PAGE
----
Did the Denisovans Cross Wallace's Line?

  title={Did the Denisovans Cross Wallace's Line?},
  author={Alan Cooper and Chris B Stringer},
  pages={321 - 323}
The distribution of Denisovan DNA in modern human populations raises questions about where these ancient humans lived and where they interbred with modern humans. The recent discovery of Denisovans (1, 2) and genetic evidence of their hybridization with modern human populations now found in Island Southeast Asia, Australia, and the Pacific (3) are intriguing and unexpected. The reference specimen for the Denisovan genome (4), a distal phalanx from a young girl, was recovered from the… 
Deciphering the Denisovans
The new study indicates that Denisovans had lower diversity than extant Europeans, and suggests that they occupied the cave through a considerable period.
Using hominin introgression to trace modern human dispersals
The dispersal of anatomically modern human populations out of Africa and across much of the rest of the world around 55 to 50 thousand years before present (ka) is recorded genetically by the
A ‘Denisovan’ genetic history of recent human evolution
As anatomically modern humans (AMH) migrated out of Africa and around the rest of the world, they met and interbred with multiple extinct hominid species, and the traces of genetic input from these past interbreeding events have created a powerful record of recent human migrations.
Palaeoproteomics for human evolution studies
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  • 2018
Skeletal remains of a Pleistocene modern human (Homo sapiens) from Sulawesi
This fragmentary specimen, though largely undiagnostic with regards to morphological affinity, provides the only direct insight from the fossil record into the identity of the Late Pleistocene people of Sulawesi.
Homo naledi and Pleistocene hominin evolution in subequatorial Africa
H. naledi casts the fossil and archaeological records into a new light, as it is now evident that a diversity of hominin lineages existed in this region, with some divergent lineages contributing DNA to living humans and at least H. nalingi representing a survivor from the earliest stages of diversification within Homo.
Archaic Hominin Populations in Asia before the Arrival of Modern Humans
  • Y. Kaifu
  • Geography
    Current Anthropology
  • 2017
Our traditional scheme during the twentieth century was that Homo erectus had thrived on the vast terrain of eastern Asia since the Early Pleistocene, followed by the appearance of a more advanced


Genetic history of an archaic hominin group from Denisova Cave in Siberia
A tooth found in Denisova Cave carries a mitochondrial genome highly similar to that of the finger bone, further indicating that Denisovans have an evolutionary history distinct from Neanderthals and modern humans.
A High-Coverage Genome Sequence from an Archaic Denisovan Individual
The genomic sequence provides evidence for very low rates of heterozygosity in the Denisova, probably not because of recent inbreeding, but instead because of a small population size, and illuminates the relationships between humans and archaics, including Neandertals, and establishes a catalog of genetic changes within the human lineage.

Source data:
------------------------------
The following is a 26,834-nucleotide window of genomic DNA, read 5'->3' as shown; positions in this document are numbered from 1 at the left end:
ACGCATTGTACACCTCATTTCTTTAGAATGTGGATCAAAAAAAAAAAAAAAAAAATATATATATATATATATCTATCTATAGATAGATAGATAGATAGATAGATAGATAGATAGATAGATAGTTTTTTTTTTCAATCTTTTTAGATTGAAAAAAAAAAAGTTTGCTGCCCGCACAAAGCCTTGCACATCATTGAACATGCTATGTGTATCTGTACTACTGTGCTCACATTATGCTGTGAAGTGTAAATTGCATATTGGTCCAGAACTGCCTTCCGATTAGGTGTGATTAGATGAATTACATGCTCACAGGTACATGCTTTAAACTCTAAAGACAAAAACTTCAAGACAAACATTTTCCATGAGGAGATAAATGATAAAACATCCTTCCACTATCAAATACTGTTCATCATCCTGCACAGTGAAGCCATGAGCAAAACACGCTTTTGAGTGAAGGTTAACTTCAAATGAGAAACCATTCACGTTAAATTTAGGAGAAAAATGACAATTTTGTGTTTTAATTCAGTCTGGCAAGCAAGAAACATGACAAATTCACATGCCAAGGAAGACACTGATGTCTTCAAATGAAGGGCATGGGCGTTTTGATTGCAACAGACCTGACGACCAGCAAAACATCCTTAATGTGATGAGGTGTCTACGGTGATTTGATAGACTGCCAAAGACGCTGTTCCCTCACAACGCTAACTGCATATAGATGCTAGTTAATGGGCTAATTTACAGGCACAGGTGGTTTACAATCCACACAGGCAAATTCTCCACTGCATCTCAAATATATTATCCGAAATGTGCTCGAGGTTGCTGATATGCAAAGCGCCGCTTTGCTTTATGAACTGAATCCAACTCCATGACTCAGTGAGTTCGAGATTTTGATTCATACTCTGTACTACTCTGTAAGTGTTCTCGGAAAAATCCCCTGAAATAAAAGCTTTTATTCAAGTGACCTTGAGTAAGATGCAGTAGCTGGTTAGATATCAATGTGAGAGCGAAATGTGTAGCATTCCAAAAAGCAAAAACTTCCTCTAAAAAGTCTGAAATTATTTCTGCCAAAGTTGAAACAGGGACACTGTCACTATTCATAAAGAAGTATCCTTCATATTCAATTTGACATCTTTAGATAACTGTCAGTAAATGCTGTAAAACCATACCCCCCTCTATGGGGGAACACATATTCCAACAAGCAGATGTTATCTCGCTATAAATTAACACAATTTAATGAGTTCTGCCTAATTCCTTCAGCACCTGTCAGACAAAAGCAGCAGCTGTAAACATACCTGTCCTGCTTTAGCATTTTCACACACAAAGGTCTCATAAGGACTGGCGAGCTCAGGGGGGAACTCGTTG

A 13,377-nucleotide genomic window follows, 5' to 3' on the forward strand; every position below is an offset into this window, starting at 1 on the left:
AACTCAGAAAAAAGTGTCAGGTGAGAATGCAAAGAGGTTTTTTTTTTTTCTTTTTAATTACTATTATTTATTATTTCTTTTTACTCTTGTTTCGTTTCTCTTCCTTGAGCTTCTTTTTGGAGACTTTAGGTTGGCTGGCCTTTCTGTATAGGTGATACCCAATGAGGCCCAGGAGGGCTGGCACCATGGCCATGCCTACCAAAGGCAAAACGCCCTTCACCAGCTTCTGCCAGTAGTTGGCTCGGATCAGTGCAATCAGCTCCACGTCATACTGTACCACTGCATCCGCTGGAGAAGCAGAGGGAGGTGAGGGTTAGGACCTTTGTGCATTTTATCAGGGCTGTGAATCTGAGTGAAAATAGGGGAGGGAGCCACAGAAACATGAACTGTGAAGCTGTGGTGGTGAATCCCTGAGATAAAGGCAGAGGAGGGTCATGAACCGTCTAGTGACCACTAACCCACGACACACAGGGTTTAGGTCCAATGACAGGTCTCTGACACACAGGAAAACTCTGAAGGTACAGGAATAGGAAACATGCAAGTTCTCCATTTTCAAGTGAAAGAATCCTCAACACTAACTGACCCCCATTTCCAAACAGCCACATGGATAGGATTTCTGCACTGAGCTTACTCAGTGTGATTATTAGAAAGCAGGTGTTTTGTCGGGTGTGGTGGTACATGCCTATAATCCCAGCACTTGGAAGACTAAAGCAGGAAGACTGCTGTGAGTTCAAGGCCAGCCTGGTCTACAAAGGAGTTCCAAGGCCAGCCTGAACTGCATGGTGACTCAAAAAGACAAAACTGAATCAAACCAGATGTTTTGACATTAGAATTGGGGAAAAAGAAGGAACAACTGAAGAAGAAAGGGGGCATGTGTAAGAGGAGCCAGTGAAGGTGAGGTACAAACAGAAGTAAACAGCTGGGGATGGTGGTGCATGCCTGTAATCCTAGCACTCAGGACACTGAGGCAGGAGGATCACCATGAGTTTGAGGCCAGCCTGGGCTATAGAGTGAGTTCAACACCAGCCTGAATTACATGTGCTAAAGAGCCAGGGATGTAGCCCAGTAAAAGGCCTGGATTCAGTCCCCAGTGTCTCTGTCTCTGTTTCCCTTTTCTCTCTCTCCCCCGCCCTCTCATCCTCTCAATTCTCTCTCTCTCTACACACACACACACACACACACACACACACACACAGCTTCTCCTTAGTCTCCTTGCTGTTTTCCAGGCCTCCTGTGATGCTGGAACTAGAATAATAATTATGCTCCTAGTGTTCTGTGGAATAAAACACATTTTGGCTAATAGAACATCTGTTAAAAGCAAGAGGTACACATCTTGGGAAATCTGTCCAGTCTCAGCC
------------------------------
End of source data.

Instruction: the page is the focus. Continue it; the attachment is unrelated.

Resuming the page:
DNA analysis of an early modern human from Tianyuan Cave, China
The nuclear DNA sequences determined from this early modern human reveal that the Tianyuan individual derived from a population that was ancestral to many present-day Asians and Native Americans but postdated the divergence of Asians from Europeans.
The complete mitochondrial DNA genome of an unknown hominin from southern Siberia
A complete mitochondrial DNA sequence retrieved from a bone excavated in 2008 in Denisova Cave in the Altai Mountains in southern Siberia represents a hitherto unknown type of hominin mtDNA that shares a common ancestor with anatomically modern human and Neanderthal mtDNAs about 1.0 million years ago.
A Draft Sequence of the Neandertal Genome
The genomic data suggest that Neandertals mixed with modern human ancestors some 120,000 years ago, leaving traces of Ne andertal DNA in contemporary humans, suggesting that gene flow from Neand Bertals into the ancestors of non-Africans occurred before the divergence of Eurasian groups from each other.
Human Evolution Out of Africa: The Role of Refugia and Climate Change
Data from ancient genomes of Neandertals and Denisovans coupled with improved understanding of the role of refugia in driving evolution during the Ice Ages suggest that such refugias were important in the pace and pattern of change.
Paleoanthropology. Who were the Denisovans?
The goal was to try to solve the mystery of the identity of the Denisovans, to find more of them, and to explore how the discovery is challenging models of modern human origins.
Human evolution. More genomes from Denisova Cave show mixing of early human groups.
Three fossil samples from Denisova Cave are analyzed using a powerful new method that reveals ancient genomes in brilliant detail and suggest inbreeding in Neandertals, a large Denisovan population, and mixing between Denisovans and an even earlier mystery species.